30 day book challenge. Day 24

A book I later found out the author lied about.

For the longest time, I had no idea what to write about for today. Like my buddy in this challenge, I thought this category was stupid. Yes, all fiction is a form of lying. I guess the real lying would be pretending they weren’t lying about it. The only book I could think of was A Million Little Pieces, which I have never read.

Then yesterday, it hit me (no doubt because sj was talking about this book).

Yes, dear reader, it wasn’t until about 10 years after I read the book and maybe 15 years after I saw the movie that I learned William Goldman had lied to me. Mock if you must, but in my defense, when I was presented with these ideas when I was young (maybe 10?), I just didn’t question them. I just accepted,ok, this dad tried to give this book to his son and the son couldn’t get into it. I then grew up, I hadn’t read the book in several years and never had a reason to question my beliefs.

I was humiliated by a friend of mine in college about this. She was the one who told me it wasn’t real. She asked me if I thought Florin and Guilder were real places too. No, I didn’t, even though I had a map of them.

My book came with this fold out map that I thought was pretty cool.

I must have engaged in some cognitive dissonance to believe that Florin and Guilder weren’t real places (despite Goldman telling me that he had spoken with the leading scholar of Florinese history at Columbia University) but that Morgenstern really wrote a longer (and potentially more boring) book (I didn’t think the book would be boring. I really wanted to read Inigo’s soliloquy to the cliffs and about the bald princess’s hats). I remember writing away to Goldman asking for the Westley and Buttercup reunion scene that Goldman said he wrote, and he replied with a letter saying that Morgenstern’s estate’s attorney wouldn’t let him send it. It did always puzzle me why Morgenstern’s name wasn’t on the book but Goldman’s was, but I guess my mind wanted to make sense of these puzzles, and I noted that it didn’t say “by William Goldman” or just have his name. It had an apostrophe es after his name, like it was his ownership because he edited it. That made sense to my pre-teen mind.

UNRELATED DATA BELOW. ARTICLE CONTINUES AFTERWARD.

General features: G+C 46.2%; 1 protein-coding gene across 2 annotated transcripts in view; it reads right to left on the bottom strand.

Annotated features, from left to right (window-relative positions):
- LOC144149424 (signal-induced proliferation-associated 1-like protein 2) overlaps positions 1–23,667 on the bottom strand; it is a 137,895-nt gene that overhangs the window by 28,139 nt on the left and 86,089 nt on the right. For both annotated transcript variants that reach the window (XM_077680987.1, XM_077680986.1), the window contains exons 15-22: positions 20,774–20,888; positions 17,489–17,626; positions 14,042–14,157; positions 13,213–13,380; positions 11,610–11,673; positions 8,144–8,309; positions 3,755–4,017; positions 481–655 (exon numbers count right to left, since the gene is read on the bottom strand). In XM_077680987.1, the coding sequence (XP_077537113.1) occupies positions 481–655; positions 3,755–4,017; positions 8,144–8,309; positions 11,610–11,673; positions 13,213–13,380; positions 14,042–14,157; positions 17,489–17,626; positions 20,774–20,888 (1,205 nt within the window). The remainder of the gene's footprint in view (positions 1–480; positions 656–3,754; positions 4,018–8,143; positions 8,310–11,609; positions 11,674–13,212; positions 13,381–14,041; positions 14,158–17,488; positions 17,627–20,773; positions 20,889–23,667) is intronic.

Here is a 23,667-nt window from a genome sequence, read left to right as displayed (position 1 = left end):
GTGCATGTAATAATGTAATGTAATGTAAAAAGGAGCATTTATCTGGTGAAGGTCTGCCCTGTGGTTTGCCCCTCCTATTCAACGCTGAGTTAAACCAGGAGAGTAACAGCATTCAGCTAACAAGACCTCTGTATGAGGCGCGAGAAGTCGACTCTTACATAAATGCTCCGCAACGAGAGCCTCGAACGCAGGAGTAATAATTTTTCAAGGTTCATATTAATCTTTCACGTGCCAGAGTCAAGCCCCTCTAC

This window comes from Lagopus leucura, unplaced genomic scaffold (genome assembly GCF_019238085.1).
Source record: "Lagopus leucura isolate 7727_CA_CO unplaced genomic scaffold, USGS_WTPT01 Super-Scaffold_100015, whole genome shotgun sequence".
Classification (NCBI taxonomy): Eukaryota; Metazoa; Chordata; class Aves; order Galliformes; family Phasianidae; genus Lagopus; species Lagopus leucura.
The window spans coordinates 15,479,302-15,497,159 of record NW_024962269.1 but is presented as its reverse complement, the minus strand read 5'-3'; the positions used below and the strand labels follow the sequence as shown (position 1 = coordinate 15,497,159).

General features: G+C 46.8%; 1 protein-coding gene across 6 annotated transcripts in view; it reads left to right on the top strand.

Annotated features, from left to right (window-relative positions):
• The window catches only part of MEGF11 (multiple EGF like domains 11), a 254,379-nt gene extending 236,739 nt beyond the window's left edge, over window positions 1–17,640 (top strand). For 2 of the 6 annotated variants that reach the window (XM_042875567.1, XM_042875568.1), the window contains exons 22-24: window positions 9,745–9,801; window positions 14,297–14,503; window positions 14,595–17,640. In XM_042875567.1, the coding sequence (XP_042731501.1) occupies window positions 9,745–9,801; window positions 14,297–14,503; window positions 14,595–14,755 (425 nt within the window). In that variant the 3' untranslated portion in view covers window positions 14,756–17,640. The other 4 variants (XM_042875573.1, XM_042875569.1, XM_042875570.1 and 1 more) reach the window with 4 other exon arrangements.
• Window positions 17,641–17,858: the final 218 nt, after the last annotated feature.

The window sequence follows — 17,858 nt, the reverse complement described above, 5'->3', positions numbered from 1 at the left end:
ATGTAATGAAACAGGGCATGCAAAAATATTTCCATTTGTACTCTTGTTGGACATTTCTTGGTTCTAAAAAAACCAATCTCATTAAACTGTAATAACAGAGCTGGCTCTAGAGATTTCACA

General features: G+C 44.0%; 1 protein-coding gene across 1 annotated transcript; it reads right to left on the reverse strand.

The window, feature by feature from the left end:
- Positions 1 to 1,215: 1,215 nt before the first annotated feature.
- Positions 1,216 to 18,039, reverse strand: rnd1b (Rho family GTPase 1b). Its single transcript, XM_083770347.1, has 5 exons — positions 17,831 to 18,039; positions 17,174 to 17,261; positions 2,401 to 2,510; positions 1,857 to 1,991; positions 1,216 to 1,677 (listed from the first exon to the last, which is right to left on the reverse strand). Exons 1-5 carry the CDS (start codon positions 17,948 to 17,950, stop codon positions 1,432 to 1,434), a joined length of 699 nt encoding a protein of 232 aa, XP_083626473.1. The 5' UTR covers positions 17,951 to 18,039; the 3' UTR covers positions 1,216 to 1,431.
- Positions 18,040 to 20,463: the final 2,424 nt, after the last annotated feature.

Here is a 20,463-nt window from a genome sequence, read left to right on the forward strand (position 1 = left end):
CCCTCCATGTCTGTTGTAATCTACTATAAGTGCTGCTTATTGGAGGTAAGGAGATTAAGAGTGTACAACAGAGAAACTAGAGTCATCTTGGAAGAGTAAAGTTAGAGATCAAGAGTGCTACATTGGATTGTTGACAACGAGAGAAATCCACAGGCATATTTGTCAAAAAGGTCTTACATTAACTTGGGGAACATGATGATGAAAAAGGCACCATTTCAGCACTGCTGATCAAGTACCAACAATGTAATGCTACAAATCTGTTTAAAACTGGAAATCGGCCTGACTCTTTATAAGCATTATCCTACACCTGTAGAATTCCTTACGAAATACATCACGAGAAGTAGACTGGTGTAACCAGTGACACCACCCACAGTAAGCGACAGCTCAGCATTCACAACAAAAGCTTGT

Later, I met someone in college (who turned out to be a lying, pretentious bag of crazy) who told me that she read the unabridged version. We were talking about the movie, and I mentioned something about how it was so close to the book. She looked at me like I was an idiot and told me that it was so different because so much was left out. I asked if she read the unabridged version, and she nodded like she was all superior.

So I went back to used bookstores to try to find the mythical unabridged version. It was then that my friend was kind enough to inform me that said person was a lying, pretentious bag of crazy and that Goldman had made the whole thing up. Yeah, she also made fun of me.

At that point, the book really lost something for me. There had been this mystery before of the stories unread and characters not developed or places not visited. There had been something charming in the story of the father translating it as he read to his sick son, and Goldman’s story of how he came to love reading. All a lie.

What was the point? What was the point of breaking up the action to tell the reader about a tennis match? What was the point of the frame story? To me, it wreaked of insecurity. That Goldman didn’t think he would be able to sell a fantasy/adventure/lovestory without presenting it as someone else’s. If it didn’t sell, he could always say “yeah, some other dude wrote it, so if you don’t like it, it’s cool.”

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About emmawolf

I'm a freelance writer living in Baltimore with my husband, son, and two cats. I'm working on editing my first novel. I love reading, traveling, and the cello.
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2 Responses to 30 day book challenge. Day 24

  1. sj says:

    Ha! A Million Little Pieces was the only thing I could think of, too! But I also never read it.

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